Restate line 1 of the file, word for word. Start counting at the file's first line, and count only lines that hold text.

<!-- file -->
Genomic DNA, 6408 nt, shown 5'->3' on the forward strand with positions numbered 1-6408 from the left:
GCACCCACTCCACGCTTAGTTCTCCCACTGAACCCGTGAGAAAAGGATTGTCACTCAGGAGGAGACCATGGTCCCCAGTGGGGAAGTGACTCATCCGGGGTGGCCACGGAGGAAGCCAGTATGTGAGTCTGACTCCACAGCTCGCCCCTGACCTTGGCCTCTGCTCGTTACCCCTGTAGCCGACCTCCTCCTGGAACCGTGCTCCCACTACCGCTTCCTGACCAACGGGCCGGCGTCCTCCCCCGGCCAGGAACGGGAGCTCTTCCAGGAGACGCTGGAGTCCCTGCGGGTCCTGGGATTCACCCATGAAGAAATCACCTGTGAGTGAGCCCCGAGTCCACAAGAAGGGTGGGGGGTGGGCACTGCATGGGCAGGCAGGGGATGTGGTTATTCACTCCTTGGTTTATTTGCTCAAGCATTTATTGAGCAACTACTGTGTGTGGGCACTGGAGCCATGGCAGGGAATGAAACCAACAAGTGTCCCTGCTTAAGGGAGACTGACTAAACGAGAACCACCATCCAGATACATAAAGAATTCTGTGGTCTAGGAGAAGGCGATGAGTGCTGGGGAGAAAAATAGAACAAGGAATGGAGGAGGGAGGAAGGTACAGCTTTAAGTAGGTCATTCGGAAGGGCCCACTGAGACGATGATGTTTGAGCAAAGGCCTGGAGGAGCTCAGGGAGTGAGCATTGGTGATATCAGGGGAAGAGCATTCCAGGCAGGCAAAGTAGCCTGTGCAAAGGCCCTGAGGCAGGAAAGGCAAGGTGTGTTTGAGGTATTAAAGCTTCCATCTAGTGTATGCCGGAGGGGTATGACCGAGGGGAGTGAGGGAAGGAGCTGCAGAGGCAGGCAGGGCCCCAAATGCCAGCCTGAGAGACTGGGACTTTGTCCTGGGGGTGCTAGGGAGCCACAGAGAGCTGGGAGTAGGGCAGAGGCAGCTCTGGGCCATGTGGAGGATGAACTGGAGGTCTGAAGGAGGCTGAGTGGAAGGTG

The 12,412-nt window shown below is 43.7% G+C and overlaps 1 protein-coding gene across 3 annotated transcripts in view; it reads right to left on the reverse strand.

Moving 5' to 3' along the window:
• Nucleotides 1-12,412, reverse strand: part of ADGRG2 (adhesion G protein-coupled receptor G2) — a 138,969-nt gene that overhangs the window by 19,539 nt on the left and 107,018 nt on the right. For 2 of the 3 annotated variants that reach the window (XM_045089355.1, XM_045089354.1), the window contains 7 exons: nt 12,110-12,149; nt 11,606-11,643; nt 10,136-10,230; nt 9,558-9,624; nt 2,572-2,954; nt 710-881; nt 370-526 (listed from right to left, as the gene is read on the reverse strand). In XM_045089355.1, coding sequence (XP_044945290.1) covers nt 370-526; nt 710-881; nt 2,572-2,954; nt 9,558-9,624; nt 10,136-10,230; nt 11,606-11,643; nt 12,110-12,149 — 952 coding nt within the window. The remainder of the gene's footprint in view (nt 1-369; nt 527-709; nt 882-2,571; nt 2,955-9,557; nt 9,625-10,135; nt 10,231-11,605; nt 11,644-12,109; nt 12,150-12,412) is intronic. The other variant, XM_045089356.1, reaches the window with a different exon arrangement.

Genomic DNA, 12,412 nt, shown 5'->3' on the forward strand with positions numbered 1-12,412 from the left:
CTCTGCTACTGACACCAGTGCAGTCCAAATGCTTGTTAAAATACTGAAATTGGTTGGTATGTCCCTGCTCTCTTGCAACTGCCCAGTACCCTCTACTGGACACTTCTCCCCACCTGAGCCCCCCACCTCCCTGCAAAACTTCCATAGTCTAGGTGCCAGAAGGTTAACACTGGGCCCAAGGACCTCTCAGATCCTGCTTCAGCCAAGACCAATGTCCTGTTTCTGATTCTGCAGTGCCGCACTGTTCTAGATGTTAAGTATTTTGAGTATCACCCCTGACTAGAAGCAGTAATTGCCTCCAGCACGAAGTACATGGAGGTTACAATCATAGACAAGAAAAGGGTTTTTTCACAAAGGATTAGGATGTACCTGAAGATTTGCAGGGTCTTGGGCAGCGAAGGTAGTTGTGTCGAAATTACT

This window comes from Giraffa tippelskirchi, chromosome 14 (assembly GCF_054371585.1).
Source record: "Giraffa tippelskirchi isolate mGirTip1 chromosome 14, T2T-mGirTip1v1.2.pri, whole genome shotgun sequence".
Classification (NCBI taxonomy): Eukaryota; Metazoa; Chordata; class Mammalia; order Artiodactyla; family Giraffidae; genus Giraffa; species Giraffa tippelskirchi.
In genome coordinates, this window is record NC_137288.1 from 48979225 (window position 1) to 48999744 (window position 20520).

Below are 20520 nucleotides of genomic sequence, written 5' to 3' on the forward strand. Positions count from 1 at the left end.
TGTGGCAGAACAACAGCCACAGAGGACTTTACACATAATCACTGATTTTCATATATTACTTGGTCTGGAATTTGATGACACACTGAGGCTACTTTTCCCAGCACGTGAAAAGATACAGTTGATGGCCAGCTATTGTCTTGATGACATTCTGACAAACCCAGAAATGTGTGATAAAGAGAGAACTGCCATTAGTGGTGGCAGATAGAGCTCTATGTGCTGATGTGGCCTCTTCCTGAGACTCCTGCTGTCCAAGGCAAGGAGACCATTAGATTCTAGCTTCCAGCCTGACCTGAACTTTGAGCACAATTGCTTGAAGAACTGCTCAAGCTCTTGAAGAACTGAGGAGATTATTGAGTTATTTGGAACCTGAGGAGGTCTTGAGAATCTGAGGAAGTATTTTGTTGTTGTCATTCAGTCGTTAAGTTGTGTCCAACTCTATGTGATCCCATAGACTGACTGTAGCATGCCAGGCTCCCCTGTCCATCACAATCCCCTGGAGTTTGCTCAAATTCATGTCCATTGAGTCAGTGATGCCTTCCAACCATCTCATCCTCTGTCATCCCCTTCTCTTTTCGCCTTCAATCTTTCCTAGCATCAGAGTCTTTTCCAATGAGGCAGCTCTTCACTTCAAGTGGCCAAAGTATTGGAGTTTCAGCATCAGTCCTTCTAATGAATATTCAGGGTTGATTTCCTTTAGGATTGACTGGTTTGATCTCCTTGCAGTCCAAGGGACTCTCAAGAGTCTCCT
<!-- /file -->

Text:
Genomic DNA, 6408 nt, shown 5'->3' on the forward strand with positions numbered 1-6408 from the left: